“He,” I said. “I,” I said.
It seemed so unreal, so unfathomable. I couldn’t say anything.
The goat stood at the edge of the cliff and stared over the water. “Did you see?” she said. “He changed,” she said. She said that after the seagull had stepped off the cliff a real seagull, a bird, had soared up and towards the ocean. They searched the river from here to the city and on the third day found the body.
The goat and I kept seeing each other for a month after that. I touched her breasts two more times and once she put her hand down my pants. Her parents divorced and the goat moved to another town with her mother, farther up the river. We emailed for a while, sent pictures, text messages. Then we stopped, which was a relief because every time we talked, texted, or touched I was reminded of the seagull. I didn’t blame the goat for what had happened even though she played a role. I played a role too. But I’m certain that he would have gone through with it, even if we hadn’t been there and encouraged him. What I couldn’t forgive her for was the lie she’d told about the seagull transforming and flying towards the ocean. A selfish and cruel thing to say, especially in front of his parents.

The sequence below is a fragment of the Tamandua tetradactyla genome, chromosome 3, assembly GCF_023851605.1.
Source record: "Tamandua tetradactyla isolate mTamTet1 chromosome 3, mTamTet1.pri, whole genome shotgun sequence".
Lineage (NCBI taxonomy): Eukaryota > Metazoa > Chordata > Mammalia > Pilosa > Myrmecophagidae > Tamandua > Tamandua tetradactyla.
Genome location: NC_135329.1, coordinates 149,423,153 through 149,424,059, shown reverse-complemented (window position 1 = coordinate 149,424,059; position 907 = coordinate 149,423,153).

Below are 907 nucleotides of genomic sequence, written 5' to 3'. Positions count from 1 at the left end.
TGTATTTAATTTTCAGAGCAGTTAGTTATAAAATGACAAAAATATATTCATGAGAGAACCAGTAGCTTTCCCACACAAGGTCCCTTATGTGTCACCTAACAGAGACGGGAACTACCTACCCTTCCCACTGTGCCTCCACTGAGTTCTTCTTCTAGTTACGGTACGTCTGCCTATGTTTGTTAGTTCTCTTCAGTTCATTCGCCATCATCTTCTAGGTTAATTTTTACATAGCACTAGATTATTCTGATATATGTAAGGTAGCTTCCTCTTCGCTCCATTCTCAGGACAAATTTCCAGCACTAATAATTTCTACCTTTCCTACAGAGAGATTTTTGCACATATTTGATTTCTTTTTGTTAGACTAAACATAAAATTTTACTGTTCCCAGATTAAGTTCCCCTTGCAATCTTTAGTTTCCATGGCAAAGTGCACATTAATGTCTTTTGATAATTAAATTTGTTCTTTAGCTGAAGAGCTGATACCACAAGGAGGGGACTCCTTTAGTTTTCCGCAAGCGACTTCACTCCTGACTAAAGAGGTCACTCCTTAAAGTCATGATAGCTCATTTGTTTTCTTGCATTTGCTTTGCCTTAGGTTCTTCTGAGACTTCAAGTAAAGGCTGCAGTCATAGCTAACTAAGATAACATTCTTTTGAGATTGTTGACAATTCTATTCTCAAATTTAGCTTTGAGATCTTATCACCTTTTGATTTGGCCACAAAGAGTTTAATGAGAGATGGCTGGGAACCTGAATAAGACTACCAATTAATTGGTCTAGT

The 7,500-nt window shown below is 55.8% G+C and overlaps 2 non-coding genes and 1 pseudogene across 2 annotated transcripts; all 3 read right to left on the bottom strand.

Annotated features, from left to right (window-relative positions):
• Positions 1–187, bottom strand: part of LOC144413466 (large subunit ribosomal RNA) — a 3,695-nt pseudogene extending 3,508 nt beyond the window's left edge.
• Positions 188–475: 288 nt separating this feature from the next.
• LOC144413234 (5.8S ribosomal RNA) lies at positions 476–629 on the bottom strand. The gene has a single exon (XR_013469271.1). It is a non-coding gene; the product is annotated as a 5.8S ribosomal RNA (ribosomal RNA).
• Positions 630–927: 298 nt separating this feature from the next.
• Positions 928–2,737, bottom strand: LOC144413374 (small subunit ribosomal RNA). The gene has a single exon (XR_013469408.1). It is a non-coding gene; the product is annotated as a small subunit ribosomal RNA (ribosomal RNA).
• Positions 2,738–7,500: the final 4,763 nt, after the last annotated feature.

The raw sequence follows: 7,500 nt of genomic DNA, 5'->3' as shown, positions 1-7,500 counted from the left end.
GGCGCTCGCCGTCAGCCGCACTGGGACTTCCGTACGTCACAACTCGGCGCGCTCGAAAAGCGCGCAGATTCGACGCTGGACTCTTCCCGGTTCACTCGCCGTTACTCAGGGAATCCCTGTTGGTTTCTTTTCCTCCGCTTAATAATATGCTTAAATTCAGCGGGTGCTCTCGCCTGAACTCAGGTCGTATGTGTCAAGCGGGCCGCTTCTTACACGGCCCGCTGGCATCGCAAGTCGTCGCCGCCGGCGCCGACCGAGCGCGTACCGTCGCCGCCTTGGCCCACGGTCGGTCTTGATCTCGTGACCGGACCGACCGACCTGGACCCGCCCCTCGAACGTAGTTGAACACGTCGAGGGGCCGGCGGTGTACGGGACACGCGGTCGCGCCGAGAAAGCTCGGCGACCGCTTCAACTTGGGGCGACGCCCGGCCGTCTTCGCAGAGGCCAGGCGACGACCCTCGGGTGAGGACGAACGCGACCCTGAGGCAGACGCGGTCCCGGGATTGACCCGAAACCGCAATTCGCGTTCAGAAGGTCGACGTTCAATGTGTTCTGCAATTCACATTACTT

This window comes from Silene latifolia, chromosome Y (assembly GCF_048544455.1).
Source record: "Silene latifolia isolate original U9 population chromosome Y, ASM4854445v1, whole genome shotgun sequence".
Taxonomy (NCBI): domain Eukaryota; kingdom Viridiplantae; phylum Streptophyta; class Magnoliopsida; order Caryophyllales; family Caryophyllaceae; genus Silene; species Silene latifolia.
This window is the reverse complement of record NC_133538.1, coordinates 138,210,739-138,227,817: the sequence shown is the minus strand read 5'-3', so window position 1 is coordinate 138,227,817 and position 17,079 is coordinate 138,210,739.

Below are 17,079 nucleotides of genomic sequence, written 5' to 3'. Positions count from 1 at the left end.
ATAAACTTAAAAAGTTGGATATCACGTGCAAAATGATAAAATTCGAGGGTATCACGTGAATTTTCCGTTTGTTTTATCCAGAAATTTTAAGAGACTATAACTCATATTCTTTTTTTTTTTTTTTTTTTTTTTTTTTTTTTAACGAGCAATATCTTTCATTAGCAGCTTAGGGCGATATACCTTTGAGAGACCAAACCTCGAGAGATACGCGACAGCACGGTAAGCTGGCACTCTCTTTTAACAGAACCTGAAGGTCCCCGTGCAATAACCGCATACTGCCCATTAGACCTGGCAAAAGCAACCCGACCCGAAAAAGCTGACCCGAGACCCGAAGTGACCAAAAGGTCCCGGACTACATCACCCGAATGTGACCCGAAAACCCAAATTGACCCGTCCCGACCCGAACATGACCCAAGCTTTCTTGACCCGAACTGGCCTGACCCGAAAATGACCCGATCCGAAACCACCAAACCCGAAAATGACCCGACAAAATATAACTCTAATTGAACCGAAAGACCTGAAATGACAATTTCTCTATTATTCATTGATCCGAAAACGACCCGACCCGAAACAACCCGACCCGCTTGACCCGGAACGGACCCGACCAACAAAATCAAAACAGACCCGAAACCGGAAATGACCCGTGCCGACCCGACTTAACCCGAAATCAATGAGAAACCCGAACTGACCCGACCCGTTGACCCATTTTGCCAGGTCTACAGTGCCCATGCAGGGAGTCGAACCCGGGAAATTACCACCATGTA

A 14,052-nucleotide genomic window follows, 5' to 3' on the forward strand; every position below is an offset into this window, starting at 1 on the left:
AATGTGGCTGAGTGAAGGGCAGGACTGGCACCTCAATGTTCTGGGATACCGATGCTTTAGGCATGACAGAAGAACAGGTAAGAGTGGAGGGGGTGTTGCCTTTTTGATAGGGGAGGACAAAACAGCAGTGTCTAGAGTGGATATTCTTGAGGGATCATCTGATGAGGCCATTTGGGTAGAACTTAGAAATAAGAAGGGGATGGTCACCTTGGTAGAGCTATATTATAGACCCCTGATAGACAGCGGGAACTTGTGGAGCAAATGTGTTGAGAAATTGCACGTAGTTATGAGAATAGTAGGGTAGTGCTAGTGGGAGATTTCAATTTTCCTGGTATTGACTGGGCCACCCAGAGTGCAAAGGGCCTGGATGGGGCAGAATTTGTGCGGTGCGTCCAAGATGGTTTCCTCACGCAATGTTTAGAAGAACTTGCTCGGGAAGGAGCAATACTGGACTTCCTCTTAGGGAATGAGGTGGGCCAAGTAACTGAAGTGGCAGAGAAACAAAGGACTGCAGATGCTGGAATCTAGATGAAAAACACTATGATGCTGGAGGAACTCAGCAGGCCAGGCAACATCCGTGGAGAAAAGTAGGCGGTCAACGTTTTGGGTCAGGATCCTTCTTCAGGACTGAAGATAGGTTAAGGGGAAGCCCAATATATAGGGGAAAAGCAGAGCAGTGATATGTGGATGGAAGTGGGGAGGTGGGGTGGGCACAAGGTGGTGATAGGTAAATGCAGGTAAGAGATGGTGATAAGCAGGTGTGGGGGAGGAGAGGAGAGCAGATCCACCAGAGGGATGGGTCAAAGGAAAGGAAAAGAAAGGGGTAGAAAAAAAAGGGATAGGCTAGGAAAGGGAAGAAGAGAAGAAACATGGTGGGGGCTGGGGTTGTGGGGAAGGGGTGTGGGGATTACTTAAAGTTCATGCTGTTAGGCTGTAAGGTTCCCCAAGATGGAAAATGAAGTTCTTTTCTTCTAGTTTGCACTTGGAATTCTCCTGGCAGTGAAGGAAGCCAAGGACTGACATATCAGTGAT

His parents were devastated, of course. They sold their house quickly and for a loss, moved away to a remote nowhere.
After what happened the bullies in middle school left me alone. The beard and the rest of them found someone less tragic to pick on. I graduated middle school and went to a bigger high school where I was just a quiet kid, part of the scenery. Eventually my great grandmother, the Volvo engine, stopped knocking. One muddy spring morning my father turned the key in the ignition and nothing happened. A click. The engine wouldn’t turn over.
When I graduated high school I moved to the big city. I was still looking for that feral community and had rented a studio apartment above a foul-smelling noodle shop in the Village. But by the time I got there everything had changed again. All of the humans I met had human souls and if they didn’t, if they’d been animals in their past lives, most of them had jobs and families and had forgotten. Even the goat girl. We’re friends on Facebook. She lives in the Midwest and has two blonde and long-limbed children.
The other thing I don’t like about the city is that there’s no sky here. Sometimes I look up and expect to see open, untethered horizon, but instead can only see blue and clouds caught in sides of buildings. Sometimes there are birds in the buildings too. Seagulls because the ocean is close by even though I never go there. But I can’t tell if they’re real birds or just reflections, or if they’re flying towards the city or leaving.